Redundancies only ‘a component’ of savings, says chief executive Geddes

Paull Geddes, Direct Line Group

Direct Line Group’s push for an additional £100m of annual cost savings will result in redundancies, chief executive Paul Geddes says.

However, he insisted job losses would only be “a component” of the cost cuts, and that extra efficiency would be sought on several fronts, including marketing costs, building costs and procurement costs.

Direct Line Group announced in its results last Friday that it was seeking an additional £100m of annual cost savings by 2014. The company said cost-cutting initiatives would include reducing administration costs in central functions and improving marketing efficiency.

The cuts will be made from a total cost base of around £1bn, Geddes said. Now Direct Line Group is effectively running as a stand-alone identity within parent company Royal Bank of Scotland (RBS), it now has a better idea of its costs, he explained.

“Now we have got our arms around the total organisation we are going to work with the organisation to work out how we can run ourselves even more efficiently,” Geddes said. “As a consequence of running more efficiently, one would hope that you could run the organisation with slightly fewer people. That will help towards the £100m, but it is certainly not all of it.”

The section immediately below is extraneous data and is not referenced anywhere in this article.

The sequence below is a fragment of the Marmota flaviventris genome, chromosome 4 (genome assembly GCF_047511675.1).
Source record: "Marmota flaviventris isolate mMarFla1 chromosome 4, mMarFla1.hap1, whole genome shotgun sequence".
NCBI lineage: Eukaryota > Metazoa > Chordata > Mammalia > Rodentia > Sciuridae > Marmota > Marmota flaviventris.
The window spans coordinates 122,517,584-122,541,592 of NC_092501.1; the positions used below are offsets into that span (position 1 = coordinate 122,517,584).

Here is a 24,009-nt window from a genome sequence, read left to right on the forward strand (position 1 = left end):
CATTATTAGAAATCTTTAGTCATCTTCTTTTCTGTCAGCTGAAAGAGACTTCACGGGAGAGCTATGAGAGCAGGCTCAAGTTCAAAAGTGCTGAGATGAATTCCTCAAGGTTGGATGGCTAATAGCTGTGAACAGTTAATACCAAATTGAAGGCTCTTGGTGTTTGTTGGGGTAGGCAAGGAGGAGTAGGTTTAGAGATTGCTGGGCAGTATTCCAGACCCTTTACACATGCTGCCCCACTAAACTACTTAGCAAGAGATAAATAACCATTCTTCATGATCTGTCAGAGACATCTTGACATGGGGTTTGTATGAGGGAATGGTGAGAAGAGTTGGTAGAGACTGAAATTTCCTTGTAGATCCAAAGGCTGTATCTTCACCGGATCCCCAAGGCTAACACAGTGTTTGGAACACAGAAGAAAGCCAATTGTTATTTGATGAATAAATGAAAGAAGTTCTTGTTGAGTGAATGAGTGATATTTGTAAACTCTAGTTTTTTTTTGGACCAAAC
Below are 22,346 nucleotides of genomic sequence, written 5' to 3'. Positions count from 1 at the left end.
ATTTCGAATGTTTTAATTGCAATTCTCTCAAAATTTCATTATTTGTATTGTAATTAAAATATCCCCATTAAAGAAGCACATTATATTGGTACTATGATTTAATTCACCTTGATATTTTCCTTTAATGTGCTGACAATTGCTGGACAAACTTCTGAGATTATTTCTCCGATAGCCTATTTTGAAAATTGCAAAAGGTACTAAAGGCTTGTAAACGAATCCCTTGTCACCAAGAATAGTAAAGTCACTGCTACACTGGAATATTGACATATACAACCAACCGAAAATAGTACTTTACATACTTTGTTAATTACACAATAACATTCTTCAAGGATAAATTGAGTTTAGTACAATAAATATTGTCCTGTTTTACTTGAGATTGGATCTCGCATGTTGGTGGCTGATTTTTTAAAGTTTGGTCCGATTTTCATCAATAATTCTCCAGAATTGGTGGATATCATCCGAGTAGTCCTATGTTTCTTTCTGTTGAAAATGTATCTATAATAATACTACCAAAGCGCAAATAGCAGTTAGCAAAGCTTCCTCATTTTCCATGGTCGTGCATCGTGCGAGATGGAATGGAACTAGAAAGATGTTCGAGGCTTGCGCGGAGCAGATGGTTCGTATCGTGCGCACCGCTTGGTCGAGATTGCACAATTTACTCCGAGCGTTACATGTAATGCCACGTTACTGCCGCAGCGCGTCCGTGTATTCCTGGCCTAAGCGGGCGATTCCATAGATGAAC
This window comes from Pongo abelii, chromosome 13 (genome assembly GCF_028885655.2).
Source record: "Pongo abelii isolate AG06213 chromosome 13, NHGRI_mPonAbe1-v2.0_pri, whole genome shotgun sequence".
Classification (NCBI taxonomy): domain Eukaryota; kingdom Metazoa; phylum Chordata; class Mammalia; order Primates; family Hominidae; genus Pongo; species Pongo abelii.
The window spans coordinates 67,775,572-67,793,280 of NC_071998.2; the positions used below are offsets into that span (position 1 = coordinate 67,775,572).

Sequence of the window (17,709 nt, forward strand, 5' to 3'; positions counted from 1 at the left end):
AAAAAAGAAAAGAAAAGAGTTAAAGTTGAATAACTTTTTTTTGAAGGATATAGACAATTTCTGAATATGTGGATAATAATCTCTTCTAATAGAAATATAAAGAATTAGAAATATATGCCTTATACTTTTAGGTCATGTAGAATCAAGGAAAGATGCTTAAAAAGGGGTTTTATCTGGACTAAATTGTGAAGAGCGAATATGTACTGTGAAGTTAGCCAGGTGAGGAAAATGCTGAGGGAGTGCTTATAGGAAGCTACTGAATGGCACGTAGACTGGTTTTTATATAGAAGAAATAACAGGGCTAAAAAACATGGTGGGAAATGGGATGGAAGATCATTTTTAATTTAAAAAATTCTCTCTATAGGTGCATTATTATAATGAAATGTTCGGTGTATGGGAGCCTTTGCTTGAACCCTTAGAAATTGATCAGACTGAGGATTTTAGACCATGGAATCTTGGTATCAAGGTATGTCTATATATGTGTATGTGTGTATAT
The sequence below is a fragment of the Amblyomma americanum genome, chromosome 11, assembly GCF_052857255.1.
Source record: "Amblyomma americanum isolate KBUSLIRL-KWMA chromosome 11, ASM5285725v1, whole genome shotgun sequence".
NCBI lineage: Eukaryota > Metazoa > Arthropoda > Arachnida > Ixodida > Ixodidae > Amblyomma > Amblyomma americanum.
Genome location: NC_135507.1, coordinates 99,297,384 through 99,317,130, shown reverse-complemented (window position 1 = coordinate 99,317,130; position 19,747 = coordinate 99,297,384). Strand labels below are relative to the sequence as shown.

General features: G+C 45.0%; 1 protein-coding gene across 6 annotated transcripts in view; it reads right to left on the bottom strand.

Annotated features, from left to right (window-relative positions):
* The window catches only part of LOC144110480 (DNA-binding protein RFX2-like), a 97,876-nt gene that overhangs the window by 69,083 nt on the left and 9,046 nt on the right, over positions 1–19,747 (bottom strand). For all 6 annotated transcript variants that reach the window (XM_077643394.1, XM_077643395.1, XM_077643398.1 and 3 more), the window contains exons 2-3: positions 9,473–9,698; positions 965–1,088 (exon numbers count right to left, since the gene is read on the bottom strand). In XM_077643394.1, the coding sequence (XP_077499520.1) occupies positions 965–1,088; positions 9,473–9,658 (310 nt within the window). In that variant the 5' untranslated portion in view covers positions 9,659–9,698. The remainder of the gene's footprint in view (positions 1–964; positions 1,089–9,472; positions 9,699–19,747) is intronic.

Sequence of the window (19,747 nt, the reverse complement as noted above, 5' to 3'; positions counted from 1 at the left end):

He said it was not yet possible to say how many jobs would be cut because the company is still working out how to operate more efficiently.

“We are completing that process to work out what the new organisation looks like and then we’ll cost it,” he said. “The first people to know will be those impacted and we will work through it with them before we announce it externally.”

The restructuring associated with all Direct Line’s cost-saving initiatives, including these latest ones, is expected to cost the company £100m. The company will incur this charge before the end of 2013.

Direct Line Group will be spun off from RBS in the second half of this year. The plan is to float the insurance group on the London Stock Exchange, but there are persistent rumours that private equity will buy it.

Direct Line Group reported a 6% increase in first-half 2012 profit on Friday to £219m from £206m in the first half of 2011. The improvement came despite bad weather claims in the home insurance business being £50m worse than expected during the half as a result of the flooding.

“We are particularly pleased that we are starting to see all the hard work we have put into pricing, risk, claims come through in the performance,” Geddes said.